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The Quest For Truth: [04.03] From Religion To Vocation - Limitation Of Cravings (3)

Published: 08.03.2007
Updated: 06.08.2008

The religious teacher initiates the social being into religion but because of that he cannot ignore the physical requirements of the person and preach aparigraha to him. Therefore Mahavira developed the path that desire should follow and gave the following moral precepts:

  • Do not fuzz weights and measures.
  • Do not adulterate.
  • Do not sell imitation after displaying the original.

In the context of the society, limitation of cravings has two defining features - fairness and compassion. In the context of the individual the defining feature is restraint. The inspiration to avoid fraudulent transactions is found in restraint. The inspiration to reduce individual consumption is found in restraint. The followers of Mahavira, who had vowed by the twelve oaths, did not use unjust means of aggrandizing their wealth and limited their personal wants. To use unfair means of accumulating wealth, to draw a definite limit to accumulation of wealth and to observe restraint in individual consumption are the primary principles on which the principle of limitation of cravings is postulated.

This does not mean a vow that advocates complete divorce from wealth. There is no relation between religion and poverty. That only a poor man can be religious or that religious men are poor were viewed as fallacious conjectures by Mahavira. Neither the poor nor the rich can follow dharma or religious precepts.

The one in whose mind the sense of peace awakens can follow dharma, be he poor or rich.

A religious man is removed from both poverty and wealth. He is one who gives up. We have defined one religious sub-caste. In our age, religion is defined by our birth. The family into which a man is born and the religion followed by that family becomes his.

To such people who belong to a certain religion by virtue of their birth, desire-control does not have meaning.

It is meaningful to those who belong to a certain religion by virtue of their deeds.

Such people are not as rare as ascetics but in terms of percentage, they are rare. So no economic theory can be formulated on their basis nor do they become obstacles to economic growth of any sort.

Most of those who follow a religion by virtue of their birth are blindly ritualistic.

They do not believe in reducing wants, reducing the accumulation of wealth, restraining the consumption of luxury items or in moral values. Their religion is devoid of morality. They do not think it is important to observe morality along with religious precepts. They exhibit their inclination towards religion, but do not show it in their conduct. The religion of such people does not influence economic progress.

For progress, economics adopts the principle of increasing wants. If some economists are willing to separate the two, some others are not. The following arguments have been raised in favour of increasing wants:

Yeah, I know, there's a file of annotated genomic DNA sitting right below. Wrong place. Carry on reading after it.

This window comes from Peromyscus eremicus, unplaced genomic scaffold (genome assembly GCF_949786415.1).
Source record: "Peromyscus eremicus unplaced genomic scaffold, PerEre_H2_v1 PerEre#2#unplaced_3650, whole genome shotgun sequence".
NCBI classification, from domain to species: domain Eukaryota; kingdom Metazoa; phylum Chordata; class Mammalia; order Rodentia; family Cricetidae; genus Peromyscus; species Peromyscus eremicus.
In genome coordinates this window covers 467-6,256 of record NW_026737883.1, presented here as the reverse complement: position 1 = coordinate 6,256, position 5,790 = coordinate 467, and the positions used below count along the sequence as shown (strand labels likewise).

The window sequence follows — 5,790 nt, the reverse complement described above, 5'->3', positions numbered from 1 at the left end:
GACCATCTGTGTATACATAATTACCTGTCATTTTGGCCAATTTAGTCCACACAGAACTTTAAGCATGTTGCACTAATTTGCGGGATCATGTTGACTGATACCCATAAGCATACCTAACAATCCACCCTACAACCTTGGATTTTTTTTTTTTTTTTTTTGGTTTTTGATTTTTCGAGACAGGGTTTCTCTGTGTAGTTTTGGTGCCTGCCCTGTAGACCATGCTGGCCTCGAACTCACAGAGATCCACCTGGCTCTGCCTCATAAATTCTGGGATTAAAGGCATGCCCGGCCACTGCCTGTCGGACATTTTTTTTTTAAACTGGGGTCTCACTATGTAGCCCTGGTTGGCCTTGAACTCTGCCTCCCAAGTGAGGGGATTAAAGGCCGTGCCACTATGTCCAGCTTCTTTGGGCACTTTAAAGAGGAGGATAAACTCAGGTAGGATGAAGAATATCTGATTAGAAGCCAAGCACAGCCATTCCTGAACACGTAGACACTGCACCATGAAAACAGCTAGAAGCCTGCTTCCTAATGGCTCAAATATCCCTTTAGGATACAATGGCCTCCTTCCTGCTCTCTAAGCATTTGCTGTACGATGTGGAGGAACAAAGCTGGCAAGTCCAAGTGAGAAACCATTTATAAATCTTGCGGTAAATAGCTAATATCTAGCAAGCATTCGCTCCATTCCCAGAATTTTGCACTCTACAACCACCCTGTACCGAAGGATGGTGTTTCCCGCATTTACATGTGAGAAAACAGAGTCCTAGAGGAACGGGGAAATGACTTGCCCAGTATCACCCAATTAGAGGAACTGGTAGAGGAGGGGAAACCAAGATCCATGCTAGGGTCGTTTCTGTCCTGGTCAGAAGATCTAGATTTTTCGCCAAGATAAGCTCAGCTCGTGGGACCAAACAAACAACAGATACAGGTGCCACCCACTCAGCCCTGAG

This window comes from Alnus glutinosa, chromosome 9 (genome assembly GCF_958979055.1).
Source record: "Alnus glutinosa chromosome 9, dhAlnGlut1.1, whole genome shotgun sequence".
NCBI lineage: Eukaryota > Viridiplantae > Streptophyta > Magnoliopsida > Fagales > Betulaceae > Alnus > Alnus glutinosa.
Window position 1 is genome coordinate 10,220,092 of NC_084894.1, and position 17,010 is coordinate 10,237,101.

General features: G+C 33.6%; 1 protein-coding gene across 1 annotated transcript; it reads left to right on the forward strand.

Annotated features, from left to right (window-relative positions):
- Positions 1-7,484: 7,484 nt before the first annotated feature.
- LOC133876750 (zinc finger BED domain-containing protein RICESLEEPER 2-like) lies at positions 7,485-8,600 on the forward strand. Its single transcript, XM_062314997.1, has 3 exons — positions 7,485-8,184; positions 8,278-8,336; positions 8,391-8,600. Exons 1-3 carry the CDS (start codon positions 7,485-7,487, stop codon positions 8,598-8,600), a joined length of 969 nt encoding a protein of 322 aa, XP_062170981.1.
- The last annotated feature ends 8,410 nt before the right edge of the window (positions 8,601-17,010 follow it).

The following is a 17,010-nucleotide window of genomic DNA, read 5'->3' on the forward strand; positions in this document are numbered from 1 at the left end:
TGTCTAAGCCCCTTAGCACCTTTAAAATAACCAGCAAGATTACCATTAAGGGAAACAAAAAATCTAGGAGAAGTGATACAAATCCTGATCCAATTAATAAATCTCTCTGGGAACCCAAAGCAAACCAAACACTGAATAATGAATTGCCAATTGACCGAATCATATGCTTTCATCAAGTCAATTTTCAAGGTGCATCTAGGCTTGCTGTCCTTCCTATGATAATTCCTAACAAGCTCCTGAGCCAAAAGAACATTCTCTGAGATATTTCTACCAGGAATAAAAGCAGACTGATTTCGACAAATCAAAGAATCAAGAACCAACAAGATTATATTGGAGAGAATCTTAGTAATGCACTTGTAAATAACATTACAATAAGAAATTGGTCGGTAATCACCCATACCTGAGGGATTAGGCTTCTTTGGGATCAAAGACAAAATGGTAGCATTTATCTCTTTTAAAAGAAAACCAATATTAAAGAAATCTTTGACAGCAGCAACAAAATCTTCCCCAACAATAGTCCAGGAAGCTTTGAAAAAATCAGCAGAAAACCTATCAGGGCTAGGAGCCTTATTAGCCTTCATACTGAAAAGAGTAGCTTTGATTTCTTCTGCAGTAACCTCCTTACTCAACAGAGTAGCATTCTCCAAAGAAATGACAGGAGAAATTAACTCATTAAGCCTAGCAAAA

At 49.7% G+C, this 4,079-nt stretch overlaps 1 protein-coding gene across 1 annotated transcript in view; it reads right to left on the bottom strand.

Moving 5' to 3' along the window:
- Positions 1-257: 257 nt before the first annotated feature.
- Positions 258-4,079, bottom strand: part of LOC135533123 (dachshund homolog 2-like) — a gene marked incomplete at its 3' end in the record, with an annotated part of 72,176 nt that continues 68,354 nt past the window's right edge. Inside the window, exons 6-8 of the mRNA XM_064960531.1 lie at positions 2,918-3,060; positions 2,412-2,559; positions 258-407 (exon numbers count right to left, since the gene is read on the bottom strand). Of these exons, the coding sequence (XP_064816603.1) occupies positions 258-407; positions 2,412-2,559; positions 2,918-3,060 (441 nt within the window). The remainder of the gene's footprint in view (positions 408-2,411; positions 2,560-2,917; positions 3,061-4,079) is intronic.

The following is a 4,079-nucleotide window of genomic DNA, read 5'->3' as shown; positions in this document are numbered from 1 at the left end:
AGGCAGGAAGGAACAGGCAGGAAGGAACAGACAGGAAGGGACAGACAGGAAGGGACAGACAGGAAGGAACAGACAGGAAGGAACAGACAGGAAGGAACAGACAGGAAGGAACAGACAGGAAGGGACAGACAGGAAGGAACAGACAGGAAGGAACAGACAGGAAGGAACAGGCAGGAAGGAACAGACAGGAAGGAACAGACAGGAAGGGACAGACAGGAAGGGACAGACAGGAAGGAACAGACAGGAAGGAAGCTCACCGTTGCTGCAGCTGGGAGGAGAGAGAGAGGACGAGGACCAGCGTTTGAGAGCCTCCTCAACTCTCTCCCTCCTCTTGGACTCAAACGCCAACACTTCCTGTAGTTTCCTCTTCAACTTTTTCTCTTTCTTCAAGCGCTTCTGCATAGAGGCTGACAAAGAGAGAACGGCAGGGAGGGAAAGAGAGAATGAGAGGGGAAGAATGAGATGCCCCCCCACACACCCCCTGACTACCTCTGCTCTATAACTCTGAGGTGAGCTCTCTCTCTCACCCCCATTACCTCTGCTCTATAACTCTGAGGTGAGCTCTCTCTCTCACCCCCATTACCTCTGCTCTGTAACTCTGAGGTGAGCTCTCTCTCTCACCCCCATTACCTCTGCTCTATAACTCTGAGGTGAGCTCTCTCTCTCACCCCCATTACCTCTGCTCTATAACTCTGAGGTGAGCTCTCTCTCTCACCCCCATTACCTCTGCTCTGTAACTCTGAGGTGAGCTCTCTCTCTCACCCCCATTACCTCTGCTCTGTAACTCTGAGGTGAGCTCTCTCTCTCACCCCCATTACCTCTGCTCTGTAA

1. Man's satisfaction is maximized by increasing the area of his wants.
  2. Increase in wants leads to a content life and a better standard of living.
  3. With increase in wants, there is increase in wealth.
  4. With increase in wants the state's economic power becomes strengthened.
    Result: It can maintain a full-fledged army and becomes self sufficient in terms of its security.

The following arguments have been posed against increasing wants:

  1. Man experiences dejection with increasing wants.
  2. The constant endeavour to meet the increasing wants fosters consumerism.
  3. The increasing wants syndrome leads to class struggles within society.
  4. With increasing wants man becomes selfish and adopts unfair means to aggrandize his wealth.

Analyzing from the perspective of anekanta, we find there is truth on both sides. The assumption of economics that with reduced wants there can be no economic progress which is not false. Equally it is not false when we say with increasing wants, dejection increases. The latter contention is supported by religion because according to Alfred Marshall economics is the discipline of human betterment and its primary objective is to improve human life. To throw light on the path to meeting unlimited wants with limited means is its purpose. But it is not possible to increase satisfaction of all people with the same speed with which wants increase. All people are not able to satisfy all their wants. Most people are able to satisfy their very basic and necessary wants. Lesser people are able to satisfy their wants for comforts. Only a few people are able to satisfy their need for luxury items. If along with this order of satisfaction we view Mahavira's contention that greed begets greed, then we see that only a few wants can be satisfied but the dejection that accompanies the inability to satisfy all wants is incurable.

  • The Quest For Truth: In the context of Anekanta by Acharya Mahaprajna
  • Edited by Muni Dulahraj
  • Translated by Sudhamahi Regunathan
  • under the guidance of Revered Munishree Mahendra Kumar.
  • Published 2003 by Jain Vishva Bharati Institute (Deemed University), Ladnun, Rajasthan, India

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Page glossary
Some texts contain  footnotes  and  glossary  entries. To distinguish between them, the links have different colors.
  1. Anekanta
  2. Aparigraha
  3. Consumerism
  4. Dharma
  5. Discipline
  6. Greed
  7. Mahavira
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